The upcoming G-20 meeting is not the first conference held in London several months into a new U.S. administration in the midst of an international economic crisis. International powers also met there in the summer of 1933, not long after Franklin Roosevelt's inauguration. To review that London meeting reminds us just how badly an international conference can flop.
But to the story: The planning for that London conference was in motion well before Roosevelt was inaugurated, just as the current London Conference antedates the Obama presidency. In those days, presidents took office in March, and even in January interregnum days, diplomats were already laying out agendas.
Then as now, repairing a broken world was the overall goal. There was a sense that the economic troubles of industrial nations could only be resolved by building new architecture--and that, too, only by delicate, self-sacrificing cooperation. In Britain, after all, the depression had started earlier; Ramsay MacDonald was presiding over a national government of the two big parties. The German central banker, Hjalmar Schacht, was to come to London representing another new leader--Adolf Hitler--who had seized power at the end of January.
The proximate American goal was for intelligent, subtle, precise minds to reestablish a new monetary arrangement between Britain, France and the U.S. Britain's decision to go off the gold standard had deepened the recession at home: Depositors figured the U.S. would be the next to do so and pulled gold out of American banks. Trade was also on the agenda. In those days, Democrats were the free traders, and the new administration wanted to end a cycle of retaliation that had taken over since Hoover had signed the punitive Smoot-Hawley Tariff. The urgency dominated: "Get fast action and cut the speeches short," the president told his team on the eve of their departure.
The trouble started with the very makeup of that team: Each representative seemed to have a slightly different mission. For Secretary of State Cordell Hull, the delegation head, this was a trade pilgrimage. Smoot-Hawley was taking an especial toll on the U.K.-U.S. relationship. Hull believed that the best chance of avoiding a repeat of the carnage of World War I was to win back Britain and to soothe allies and potential allies with international agreements that would cut tariffs and yield comity. With freer trade, he believed, "one country would not be deadly jealous of another, and the living standards of all countries might rise, thereby eliminating the economic dissatisfaction that breeds war." Hull boarded his ocean liner safe in the conviction that the president was shepherding free-trade legislation through Congress even as he sailed.
James Couzens, a Republican senator from Michigan, often disagreed with Hull. Nevada Senator Key Pittman was traveling to London on behalf of silver, in the hope that a new international silver agreement would push up the price of the metal mined in his state.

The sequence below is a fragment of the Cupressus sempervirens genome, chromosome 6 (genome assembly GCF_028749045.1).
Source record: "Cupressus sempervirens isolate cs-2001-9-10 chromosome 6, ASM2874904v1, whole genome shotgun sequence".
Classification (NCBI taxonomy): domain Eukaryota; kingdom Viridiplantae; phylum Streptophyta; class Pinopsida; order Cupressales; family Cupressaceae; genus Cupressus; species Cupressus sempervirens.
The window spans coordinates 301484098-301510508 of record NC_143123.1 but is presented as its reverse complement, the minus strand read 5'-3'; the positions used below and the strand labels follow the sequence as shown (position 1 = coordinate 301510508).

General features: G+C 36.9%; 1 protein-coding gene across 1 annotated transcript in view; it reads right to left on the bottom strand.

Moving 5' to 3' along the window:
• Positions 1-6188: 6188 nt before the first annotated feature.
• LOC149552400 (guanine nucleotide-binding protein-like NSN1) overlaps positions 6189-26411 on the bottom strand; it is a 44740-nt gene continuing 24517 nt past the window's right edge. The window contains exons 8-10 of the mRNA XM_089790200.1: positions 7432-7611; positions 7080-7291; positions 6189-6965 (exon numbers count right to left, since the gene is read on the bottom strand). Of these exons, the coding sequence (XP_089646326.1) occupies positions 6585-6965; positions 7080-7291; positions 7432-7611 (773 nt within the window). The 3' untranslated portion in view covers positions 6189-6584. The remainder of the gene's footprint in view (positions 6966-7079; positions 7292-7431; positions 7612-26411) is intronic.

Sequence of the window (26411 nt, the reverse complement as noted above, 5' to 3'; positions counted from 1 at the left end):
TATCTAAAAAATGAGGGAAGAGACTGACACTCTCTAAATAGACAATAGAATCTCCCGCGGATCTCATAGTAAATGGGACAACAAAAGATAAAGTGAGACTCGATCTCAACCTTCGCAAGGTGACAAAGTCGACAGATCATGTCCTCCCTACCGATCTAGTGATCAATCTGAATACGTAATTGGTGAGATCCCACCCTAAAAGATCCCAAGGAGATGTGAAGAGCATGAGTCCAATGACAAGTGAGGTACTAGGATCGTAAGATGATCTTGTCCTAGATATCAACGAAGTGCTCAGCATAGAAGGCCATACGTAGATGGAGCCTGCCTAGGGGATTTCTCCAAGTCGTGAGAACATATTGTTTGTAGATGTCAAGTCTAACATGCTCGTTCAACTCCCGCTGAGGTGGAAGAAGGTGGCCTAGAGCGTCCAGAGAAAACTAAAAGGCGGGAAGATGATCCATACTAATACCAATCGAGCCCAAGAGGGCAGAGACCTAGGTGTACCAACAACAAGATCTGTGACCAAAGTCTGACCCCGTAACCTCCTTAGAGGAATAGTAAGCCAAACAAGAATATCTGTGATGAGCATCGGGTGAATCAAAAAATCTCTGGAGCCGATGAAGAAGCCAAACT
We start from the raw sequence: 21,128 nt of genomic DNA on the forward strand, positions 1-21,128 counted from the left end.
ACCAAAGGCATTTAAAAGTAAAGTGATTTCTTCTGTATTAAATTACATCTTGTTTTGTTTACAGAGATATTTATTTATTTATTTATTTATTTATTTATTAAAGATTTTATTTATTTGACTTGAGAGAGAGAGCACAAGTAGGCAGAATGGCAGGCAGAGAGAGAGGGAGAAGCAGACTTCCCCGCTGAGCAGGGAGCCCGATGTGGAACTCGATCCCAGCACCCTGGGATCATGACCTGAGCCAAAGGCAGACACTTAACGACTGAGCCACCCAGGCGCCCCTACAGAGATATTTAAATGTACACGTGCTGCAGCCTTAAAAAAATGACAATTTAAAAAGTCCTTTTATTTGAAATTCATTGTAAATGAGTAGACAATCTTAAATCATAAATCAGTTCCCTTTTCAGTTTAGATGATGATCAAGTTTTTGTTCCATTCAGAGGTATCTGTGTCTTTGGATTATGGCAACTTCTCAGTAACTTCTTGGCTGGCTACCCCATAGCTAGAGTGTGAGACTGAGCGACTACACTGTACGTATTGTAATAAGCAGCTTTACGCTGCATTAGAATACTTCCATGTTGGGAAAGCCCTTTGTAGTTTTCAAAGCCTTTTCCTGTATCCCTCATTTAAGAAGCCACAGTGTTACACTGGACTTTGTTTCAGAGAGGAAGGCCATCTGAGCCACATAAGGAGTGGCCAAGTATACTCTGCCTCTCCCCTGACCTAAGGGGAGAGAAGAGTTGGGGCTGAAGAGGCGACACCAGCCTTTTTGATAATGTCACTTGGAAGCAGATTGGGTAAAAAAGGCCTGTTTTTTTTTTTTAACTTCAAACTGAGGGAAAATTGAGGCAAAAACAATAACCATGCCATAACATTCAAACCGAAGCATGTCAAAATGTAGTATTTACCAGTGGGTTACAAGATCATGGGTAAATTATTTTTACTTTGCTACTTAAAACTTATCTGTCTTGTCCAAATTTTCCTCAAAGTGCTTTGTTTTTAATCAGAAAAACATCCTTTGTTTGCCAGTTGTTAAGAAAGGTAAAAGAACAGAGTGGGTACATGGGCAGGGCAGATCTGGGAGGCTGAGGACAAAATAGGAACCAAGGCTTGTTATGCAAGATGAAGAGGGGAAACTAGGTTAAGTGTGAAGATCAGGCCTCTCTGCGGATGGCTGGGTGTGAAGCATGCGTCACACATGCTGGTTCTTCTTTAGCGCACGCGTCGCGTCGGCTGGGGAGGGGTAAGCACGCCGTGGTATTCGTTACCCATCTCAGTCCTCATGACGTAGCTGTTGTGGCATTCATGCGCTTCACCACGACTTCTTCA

In addition, there was Raymond Moley, an expert in criminal justice from Roosevelt's New York crowd--he was, or believed himself to be, the new president's point man. James Warburg, the son of Wall Street's Paul Warburg, was there to work on the financial side of things and get the U.S. back on something like the gold standard, which the U.S. had left in spring. The representatives were all a bit perplexed at their own variety--Warburg wondered why Rep. Sam McReynolds of Tennessee was there, and wrote that the latter "took no interest in the conference and rarely attended meetings of the delegation. His chief concern was to get his daughter presented at court." The Anglophiles in the group betrayed their narrowness by mocking Pittman as a hick. Warburg noted that it rained on the day of a garden party with King George and Queen Mary, but an equerry advised the Americans that it was etiquette to greet royalty without raincoats. Pittman refused, saying, "I ain't going to get soaked for no king and queen."
Still, as another official, Herbert Feis of the State Department, noted, it could have been worse. Upon pressure from lawmakers, Roosevelt had considered sending Father Coughlin, the bigoted radio show host, as well. This would have been something like inviting Ann Coulter or Mike Moore to join Secretary Geithner in his London work.
What ensued was a comedy of errors so outstanding as to be chronicled by various authors from Feis to The New Yorker's John Brooks to, most recently, Liaquat Ahamed in Lords of Finance. The best of them is Feis' tell-all, 1933: Characters in Crisis. The short version is that the emissaries began to recognize their challenges were serious while they were still aboard the S.S. Roosevelt. Hull received news that Roosevelt had not pushed his free-trade legislation through Congress, and knew, therefore, that he now lacked the means to convince Britain to agree to strong free-trade provisions. "I left for London with the highest hopes but arrived with empty hands." Once in London, Warburg labored assiduously for an agreement on finance only to find himself sabotaged by other delegates. The leader of the French delegation, Georges Bonnet, was, as Feis put it, "as cooperative as a rattlesnake."
The Europeans, overall, seemed driven by vanity to an appalling extent--"I cannot offend Havas [the French news agency]," Bonnet said, "because if I do they will not print my speeches." Schacht of Germany seemed the most addled of all, for he was nursing the illusion that he could steer Hitler, and not the other way around. The United States sensed, perhaps accurately, that the Europeans might not accept any compromise.